On April 21, 2018 former first lady Barbara Bush was laid to rest. She was 92, the wife of our 41st President and the mother of our 43rd. Two former Presidents, Barbara's son, George W. and Obama shook hands with the clear aim being the consolation at the death of a mom. The photo dispells the very title of today's show - the death of empathy. But not really.
Empathy, as a widespread, viral-like experience may not be dead, but she's on life-support. Greater Good Magazine, produced by the University of California at Berkley, defines empathy like this...
The term “empathy” is used to describe a wide range of experiences. Emotion researchers generally define empathy as the ability to sense other people’s emotions, coupled with the ability to imagine what someone else might be thinking or feeling.
Contemporary researchers often differentiate between two types of empathy: “Affective empathy” refers to the sensations and feelings we get in response to others’ emotions; this can include mirroring what that person is feeling, or just feeling stressed when we detect another’s fear or anxiety. “Cognitive empathy,” sometimes called “perspective taking,” refers to our ability to identify and understand other peoples’ emotions. Studies suggest that people with autism spectrum disorders have a hard time empathizing.
Empathy seems to have deep roots in our brains and bodies, and in our evolutionary history. Elementary forms of empathy have been observed in our primate relatives, in dogs, and even in rats. Empathy has been associated with two different pathways in the brain, and scientists have speculated that some aspects of empathy can be traced to mirror neurons, cells in the brain that fire when we observe someone else perform an action in much the same way that they would fire if we performed that action ourselves. Research has also uncovered evidence of a genetic basis to empathy, though studies suggest that people can enhance (or restrict) their natural empathic abilities.
Having empathy doesn’t necessarily mean we’ll want to help someone in need, though it’s often a vital first step toward compassionate action.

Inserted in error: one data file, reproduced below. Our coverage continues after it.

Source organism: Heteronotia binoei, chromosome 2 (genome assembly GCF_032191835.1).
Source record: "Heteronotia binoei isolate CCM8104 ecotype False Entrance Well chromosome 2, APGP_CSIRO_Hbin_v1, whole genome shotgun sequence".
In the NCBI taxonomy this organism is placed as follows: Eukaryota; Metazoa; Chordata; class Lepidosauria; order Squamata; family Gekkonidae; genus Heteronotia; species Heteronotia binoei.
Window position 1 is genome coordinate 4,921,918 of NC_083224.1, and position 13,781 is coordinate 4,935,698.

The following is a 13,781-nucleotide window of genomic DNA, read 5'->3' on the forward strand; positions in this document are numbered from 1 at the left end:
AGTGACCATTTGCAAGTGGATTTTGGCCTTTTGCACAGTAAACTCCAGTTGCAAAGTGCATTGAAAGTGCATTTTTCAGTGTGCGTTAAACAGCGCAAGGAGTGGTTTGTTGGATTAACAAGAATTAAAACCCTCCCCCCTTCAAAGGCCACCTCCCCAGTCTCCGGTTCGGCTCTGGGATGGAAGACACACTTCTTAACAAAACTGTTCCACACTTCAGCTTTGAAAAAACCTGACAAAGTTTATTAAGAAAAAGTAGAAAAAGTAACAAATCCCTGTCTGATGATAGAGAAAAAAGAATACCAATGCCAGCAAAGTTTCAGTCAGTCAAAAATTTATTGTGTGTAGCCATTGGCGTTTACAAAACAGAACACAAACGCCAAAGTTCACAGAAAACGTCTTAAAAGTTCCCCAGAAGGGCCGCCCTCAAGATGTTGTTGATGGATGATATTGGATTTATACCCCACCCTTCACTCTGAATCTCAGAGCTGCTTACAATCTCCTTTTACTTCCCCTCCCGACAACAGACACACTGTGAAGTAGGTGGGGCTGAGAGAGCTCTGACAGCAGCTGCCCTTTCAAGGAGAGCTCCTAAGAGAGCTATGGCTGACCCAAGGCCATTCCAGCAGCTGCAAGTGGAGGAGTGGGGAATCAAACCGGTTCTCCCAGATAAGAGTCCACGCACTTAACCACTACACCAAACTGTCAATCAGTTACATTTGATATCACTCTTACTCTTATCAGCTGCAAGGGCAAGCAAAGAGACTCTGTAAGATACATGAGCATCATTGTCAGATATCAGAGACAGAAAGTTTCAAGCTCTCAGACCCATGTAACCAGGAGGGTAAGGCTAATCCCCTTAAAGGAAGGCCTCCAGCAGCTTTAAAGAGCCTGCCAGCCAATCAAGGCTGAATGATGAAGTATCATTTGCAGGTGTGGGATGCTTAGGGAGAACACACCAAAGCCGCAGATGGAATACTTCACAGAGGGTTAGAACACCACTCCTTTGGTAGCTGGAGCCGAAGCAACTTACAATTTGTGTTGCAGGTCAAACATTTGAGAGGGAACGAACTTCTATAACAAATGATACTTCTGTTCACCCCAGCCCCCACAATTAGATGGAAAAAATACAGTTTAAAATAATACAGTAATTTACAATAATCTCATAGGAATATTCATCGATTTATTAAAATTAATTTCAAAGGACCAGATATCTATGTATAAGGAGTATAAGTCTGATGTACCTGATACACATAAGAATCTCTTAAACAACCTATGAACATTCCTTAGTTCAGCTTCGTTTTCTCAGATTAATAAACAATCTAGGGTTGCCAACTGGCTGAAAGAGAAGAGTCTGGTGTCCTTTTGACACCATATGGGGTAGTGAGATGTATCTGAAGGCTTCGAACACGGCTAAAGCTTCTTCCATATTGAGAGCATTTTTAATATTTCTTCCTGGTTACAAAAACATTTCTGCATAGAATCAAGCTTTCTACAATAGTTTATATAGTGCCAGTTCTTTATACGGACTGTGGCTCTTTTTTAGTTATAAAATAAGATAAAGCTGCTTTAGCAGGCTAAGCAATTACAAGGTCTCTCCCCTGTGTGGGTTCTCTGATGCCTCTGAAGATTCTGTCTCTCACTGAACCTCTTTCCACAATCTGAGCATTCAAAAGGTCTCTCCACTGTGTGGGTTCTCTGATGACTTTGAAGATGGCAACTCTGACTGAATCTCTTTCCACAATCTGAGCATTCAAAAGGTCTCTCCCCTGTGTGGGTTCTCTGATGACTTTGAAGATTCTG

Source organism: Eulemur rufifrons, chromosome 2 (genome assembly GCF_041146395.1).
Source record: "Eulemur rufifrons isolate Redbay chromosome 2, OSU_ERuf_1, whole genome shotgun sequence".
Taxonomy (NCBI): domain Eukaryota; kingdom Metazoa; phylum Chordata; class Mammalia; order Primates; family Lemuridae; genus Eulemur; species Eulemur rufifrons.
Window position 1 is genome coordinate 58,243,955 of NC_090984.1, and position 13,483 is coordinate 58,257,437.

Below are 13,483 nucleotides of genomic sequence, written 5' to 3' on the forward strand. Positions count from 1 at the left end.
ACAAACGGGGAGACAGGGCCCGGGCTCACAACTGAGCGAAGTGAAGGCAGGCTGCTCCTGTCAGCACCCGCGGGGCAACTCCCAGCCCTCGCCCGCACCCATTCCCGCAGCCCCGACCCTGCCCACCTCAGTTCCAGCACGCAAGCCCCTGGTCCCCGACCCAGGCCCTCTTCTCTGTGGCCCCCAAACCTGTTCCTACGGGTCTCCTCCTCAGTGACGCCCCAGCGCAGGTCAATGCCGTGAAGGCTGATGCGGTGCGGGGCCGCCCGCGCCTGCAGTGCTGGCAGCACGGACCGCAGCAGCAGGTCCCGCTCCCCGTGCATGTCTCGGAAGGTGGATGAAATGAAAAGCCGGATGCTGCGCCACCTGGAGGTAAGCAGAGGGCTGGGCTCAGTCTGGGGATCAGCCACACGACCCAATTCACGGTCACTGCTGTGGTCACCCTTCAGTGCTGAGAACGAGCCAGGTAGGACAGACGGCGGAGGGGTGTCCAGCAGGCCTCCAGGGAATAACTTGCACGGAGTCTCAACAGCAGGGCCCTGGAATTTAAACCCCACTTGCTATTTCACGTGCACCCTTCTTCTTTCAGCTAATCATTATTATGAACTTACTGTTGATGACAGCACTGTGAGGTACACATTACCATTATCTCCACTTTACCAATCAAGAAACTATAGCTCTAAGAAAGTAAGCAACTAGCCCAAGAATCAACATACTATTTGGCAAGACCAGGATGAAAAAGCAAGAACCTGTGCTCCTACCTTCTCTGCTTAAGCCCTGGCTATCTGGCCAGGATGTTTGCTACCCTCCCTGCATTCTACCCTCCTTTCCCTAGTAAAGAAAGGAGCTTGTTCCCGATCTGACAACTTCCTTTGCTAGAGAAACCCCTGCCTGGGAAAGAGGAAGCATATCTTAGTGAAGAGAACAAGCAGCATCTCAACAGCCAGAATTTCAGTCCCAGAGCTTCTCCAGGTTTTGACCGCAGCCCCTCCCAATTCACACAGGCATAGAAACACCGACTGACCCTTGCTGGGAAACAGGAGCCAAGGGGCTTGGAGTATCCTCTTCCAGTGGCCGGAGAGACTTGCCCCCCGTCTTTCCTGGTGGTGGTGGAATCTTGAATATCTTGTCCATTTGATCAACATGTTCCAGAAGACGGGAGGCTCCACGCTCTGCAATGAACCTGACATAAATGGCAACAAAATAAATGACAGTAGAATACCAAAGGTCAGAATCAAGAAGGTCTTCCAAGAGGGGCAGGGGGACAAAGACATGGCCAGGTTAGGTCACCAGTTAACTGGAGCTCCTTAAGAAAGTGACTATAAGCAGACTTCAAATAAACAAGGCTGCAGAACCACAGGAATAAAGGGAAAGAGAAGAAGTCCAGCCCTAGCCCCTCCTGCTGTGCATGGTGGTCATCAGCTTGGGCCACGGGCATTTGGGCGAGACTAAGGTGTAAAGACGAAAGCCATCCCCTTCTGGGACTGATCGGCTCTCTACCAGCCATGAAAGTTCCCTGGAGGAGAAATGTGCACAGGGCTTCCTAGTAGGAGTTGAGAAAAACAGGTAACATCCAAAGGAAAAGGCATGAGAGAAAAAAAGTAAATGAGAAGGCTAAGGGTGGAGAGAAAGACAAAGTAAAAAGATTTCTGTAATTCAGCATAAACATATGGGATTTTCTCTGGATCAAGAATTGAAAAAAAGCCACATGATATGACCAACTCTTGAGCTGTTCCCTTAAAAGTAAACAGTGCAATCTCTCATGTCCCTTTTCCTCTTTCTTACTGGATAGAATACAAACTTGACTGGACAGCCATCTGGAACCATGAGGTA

Psychology Today tells us 6 things about empathy that may help our conversation.
Empathy and sympathy aren't synonymous. According to them we feel sympathy for others when we identify with their situation. But that feeling - sympathy - doesn't necessarily connect us to that person or what they're feeling. Proven by the fact that we can be sympathetic to somebody's situation and have no idea about their feelings or thoughts. Sympathy rarely urges us to take action - except for writing checks to make donations. Sympathy, according to Psychology Today, doesn't build a connection. Empathy does. As they write, "Sympathy is feeling for someone; empathy involves feeling with them."
Empathy isn't intuition. Research has shown that it's both unconscious and it's also supported by what's going on in our brain. Neuroscience reveals that when we see others in pain it activates the parts of our brain that register pain. It appears that empathy is feeling, brain chemistry and physiology. Much of it stems from our ability, or lack of ability, to employ systematic thinking to read others.
Empathy engages specific neural circuitry in our brain. Our ability to mimic and mirror others is a capacity that takes place in specific areas of the brain.
Empathy is learned. The capacity for it is in us, but we learn it. All of us who have raised kids know that little kids have a difficult time regulating their emotions. Infants learn from the adults who surround them. Identifying with them helps kids learn to regulate their emotions. Being swept up in somebody else's emotions isn't empathy, by the way.
The capacity for empathy varies by individual. Today we hear a phrase that's reasonably new to our vernacular, emotional intelligence. Sometimes you'll hear it referred as EQ.